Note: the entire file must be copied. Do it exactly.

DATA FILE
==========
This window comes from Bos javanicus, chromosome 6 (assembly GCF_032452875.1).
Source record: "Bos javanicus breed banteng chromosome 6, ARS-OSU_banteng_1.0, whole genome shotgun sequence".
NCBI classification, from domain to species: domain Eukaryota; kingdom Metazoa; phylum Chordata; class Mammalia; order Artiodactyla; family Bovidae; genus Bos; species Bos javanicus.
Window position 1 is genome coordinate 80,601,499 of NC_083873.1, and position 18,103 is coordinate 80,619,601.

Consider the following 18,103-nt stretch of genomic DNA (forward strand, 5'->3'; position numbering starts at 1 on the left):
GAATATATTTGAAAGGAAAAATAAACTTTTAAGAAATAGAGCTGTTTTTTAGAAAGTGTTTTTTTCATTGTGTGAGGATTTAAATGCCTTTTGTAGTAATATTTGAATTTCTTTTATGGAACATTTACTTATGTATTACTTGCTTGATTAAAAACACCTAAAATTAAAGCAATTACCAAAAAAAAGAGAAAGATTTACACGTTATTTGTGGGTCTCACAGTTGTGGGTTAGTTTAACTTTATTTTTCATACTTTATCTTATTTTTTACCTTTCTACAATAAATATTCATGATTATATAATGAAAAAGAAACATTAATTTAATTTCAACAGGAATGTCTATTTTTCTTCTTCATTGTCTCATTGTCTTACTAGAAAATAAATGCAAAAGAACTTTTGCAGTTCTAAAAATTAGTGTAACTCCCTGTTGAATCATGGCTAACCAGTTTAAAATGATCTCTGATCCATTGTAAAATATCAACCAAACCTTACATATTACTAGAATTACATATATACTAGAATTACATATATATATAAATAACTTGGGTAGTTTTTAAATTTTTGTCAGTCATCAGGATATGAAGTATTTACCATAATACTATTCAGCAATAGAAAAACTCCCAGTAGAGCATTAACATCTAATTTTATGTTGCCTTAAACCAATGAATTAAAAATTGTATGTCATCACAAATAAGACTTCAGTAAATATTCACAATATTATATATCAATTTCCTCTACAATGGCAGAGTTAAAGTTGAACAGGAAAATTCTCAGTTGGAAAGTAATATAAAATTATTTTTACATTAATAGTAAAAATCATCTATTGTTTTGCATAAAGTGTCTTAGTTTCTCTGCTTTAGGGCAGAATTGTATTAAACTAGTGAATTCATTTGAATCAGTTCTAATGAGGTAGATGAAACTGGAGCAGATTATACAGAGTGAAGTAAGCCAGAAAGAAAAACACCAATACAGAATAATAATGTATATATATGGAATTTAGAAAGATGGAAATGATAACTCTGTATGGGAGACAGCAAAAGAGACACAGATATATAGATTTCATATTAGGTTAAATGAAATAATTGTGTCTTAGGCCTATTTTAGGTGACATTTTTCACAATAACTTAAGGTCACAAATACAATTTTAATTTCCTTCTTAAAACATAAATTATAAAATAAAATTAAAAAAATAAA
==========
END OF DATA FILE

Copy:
This window comes from Bos javanicus, chromosome 6 (assembly GCF_032452875.1).
Source record: "Bos javanicus breed banteng chromosome 6, ARS-OSU_banteng_1.0, whole genome shotgun sequence".
NCBI classification, from domain to species: domain Eukaryota; kingdom Metazoa; phylum Chordata; class Mammalia; order Artiodactyla; family Bovidae; genus Bos; species Bos javanicus.
Window position 1 is genome coordinate 80,601,499 of NC_083873.1, and position 18,103 is coordinate 80,619,601.

Consider the following 18,103-nt stretch of genomic DNA (forward strand, 5'->3'; position numbering starts at 1 on the left):
GAATATATTTGAAAGGAAAAATAAACTTTTAAGAAATAGAGCTGTTTTTTAGAAAGTGTTTTTTTCATTGTGTGAGGATTTAAATGCCTTTTGTAGTAATATTTGAATTTCTTTTATGGAACATTTACTTATGTATTACTTGCTTGATTAAAAACACCTAAAATTAAAGCAATTACCAAAAAAAAGAGAAAGATTTACACGTTATTTGTGGGTCTCACAGTTGTGGGTTAGTTTAACTTTATTTTTCATACTTTATCTTATTTTTTACCTTTCTACAATAAATATTCATGATTATATAATGAAAAAGAAACATTAATTTAATTTCAACAGGAATGTCTATTTTTCTTCTTCATTGTCTCATTGTCTTACTAGAAAATAAATGCAAAAGAACTTTTGCAGTTCTAAAAATTAGTGTAACTCCCTGTTGAATCATGGCTAACCAGTTTAAAATGATCTCTGATCCATTGTAAAATATCAACCAAACCTTACATATTACTAGAATTACATATATACTAGAATTACATATATATATAAATAACTTGGGTAGTTTTTAAATTTTTGTCAGTCATCAGGATATGAAGTATTTACCATAATACTATTCAGCAATAGAAAAACTCCCAGTAGAGCATTAACATCTAATTTTATGTTGCCTTAAACCAATGAATTAAAAATTGTATGTCATCACAAATAAGACTTCAGTAAATATTCACAATATTATATATCAATTTCCTCTACAATGGCAGAGTTAAAGTTGAACAGGAAAATTCTCAGTTGGAAAGTAATATAAAATTATTTTTACATTAATAGTAAAAATCATCTATTGTTTTGCATAAAGTGTCTTAGTTTCTCTGCTTTAGGGCAGAATTGTATTAAACTAGTGAATTCATTTGAATCAGTTCTAATGAGGTAGATGAAACTGGAGCAGATTATACAGAGTGAAGTAAGCCAGAAAGAAAAACACCAATACAGAATAATAATGTATATATATGGAATTTAGAAAGATGGAAATGATAACTCTGTATGGGAGACAGCAAAAGAGACACAGATATATAGATTTCATATTAGGTTAAATGAAATAATTGTGTCTTAGGCCTATTTTAGGTGACATTTTTCACAATAACTTAAGGTCACAAATACAATTTTAATTTCCTTCTTAAAACATAAATTATAAAATAAAATTAAAAAAATAAA